Main Projects

Translational Molecular Research using nanoString
Translational Molecular Research using nanoString technology – Saint John’s Cancer Institute
  • We are assessing for molecular blood biopsies in blood and urine that include cell-free nucleic acids (cfNAs) (ctDNA, miRNA, CTCs and exosomes). We assess/determine their clinical utility especially in diagnosis and prognosis during treatment.
  • We assess CFNA in patients who receive immune checkpoint inhibitor therapy.
  • We identify various forms of epigenetic changes (methylation and histone) as related to metastasis and therapy resistance.
  • The Department also assesses DNA damage resistance (DDR) microenvironment-related genes in response to drug resistance.
  • We examine primary and extracranial brain tumor molecular biology for progression-related genes.
  • We examine regulatory mechanisms of specific ubiquitin and ubiquitin.
  • Our studies also focus on molecular immune responses during treatment using our new approaches of spatial biology and single cell sequencing.

Partnership & Collaboration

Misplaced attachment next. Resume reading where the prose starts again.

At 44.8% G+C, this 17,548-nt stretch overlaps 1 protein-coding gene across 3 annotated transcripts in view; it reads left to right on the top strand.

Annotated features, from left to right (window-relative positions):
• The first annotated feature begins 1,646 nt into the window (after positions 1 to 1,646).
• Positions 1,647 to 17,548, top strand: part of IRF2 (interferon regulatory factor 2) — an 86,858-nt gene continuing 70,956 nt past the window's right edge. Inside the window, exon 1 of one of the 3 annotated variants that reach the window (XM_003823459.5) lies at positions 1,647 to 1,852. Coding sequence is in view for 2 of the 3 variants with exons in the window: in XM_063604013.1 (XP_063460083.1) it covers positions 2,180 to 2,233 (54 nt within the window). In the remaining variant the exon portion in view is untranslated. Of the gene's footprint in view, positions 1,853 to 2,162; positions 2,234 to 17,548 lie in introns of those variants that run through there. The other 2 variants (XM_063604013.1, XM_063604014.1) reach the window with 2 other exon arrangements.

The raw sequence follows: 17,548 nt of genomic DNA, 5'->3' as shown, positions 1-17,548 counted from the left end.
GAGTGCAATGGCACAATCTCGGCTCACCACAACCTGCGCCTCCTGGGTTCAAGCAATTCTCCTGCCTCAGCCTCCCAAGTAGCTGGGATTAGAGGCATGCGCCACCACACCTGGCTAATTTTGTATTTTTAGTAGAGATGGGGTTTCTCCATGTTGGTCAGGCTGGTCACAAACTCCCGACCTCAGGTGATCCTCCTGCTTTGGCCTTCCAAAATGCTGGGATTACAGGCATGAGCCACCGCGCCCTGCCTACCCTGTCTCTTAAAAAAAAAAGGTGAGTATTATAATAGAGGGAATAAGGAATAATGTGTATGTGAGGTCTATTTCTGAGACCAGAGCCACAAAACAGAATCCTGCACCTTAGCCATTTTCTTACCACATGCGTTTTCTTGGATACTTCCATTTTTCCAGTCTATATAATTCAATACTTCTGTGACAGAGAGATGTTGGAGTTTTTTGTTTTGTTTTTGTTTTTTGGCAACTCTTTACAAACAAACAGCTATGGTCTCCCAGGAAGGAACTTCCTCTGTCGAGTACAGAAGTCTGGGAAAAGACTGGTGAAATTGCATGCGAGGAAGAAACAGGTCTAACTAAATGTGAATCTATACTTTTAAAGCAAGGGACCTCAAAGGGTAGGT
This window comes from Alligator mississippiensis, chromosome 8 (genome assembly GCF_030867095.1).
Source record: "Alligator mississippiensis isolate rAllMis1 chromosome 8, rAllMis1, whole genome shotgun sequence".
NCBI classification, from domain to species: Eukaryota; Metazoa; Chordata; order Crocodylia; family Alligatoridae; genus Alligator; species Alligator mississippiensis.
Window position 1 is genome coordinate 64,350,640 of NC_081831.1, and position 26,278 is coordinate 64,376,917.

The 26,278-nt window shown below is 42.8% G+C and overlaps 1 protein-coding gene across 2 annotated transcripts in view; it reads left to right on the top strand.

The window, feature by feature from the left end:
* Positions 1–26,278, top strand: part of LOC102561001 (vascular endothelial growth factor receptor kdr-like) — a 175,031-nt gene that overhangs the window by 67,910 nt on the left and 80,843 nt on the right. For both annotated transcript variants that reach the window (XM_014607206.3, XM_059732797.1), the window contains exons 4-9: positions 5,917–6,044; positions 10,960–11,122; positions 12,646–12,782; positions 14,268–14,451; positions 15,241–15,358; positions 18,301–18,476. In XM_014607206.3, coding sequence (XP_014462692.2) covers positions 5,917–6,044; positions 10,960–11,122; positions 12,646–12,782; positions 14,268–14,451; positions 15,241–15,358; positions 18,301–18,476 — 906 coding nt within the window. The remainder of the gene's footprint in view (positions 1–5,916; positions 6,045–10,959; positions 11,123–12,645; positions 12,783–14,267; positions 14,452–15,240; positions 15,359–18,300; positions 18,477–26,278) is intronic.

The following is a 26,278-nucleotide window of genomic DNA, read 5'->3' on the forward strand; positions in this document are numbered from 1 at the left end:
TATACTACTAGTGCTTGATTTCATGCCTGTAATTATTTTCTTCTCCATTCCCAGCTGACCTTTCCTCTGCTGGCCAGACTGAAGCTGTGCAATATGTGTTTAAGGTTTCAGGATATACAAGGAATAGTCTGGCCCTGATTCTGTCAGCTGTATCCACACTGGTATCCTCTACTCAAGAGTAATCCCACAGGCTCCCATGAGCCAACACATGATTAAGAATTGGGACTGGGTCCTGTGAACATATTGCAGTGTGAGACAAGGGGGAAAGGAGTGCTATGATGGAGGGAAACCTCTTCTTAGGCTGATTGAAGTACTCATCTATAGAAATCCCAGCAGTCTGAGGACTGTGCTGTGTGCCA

academic-and-industry-collborations-saint-johns-cancer-institute 2021Our Translational Molecular Medicine Department was initiated at the Saint John’s Cancer Institute in 1991 under Dr. Dave SB Hoon. Dr. Hoon’s research team has published over 400 publications in indexed scientific journals. We collaborate with academic and industry partners to fulfill our research goals. Our academic partners help build programs, sharing knowledge and resources for the benefit of all partners, while our industry partners help us develop products and provide resources not available at the institute. The department has been supported by NIH/NCI grants for melanoma translational studies since 1992 while support for breast cancer has been provided by FFANY, ABC, Gonda, California Breast Cancer Program, DOD, and Komen foundations. Studies in prostate cancer have been supported by ABC and DOD in the past. Recent support in the last 8 years has been provided by the Adeleson Medical Research Foundation (AMRF) which includes DDR, Molecular Immunology, and Brain Metastasis as well as Epigenetic Sequence Platform Core, as Dr. Hoon is a member of the program. Additional major grant support include NCI Melanoma SPORE from the University of Penn, S. Riley Early Detection Pancreas Cancer, and the NIH NCI Preventative mushroom grant via City of Hope through support in various pharmaceuticals in translational studies and clinical trials.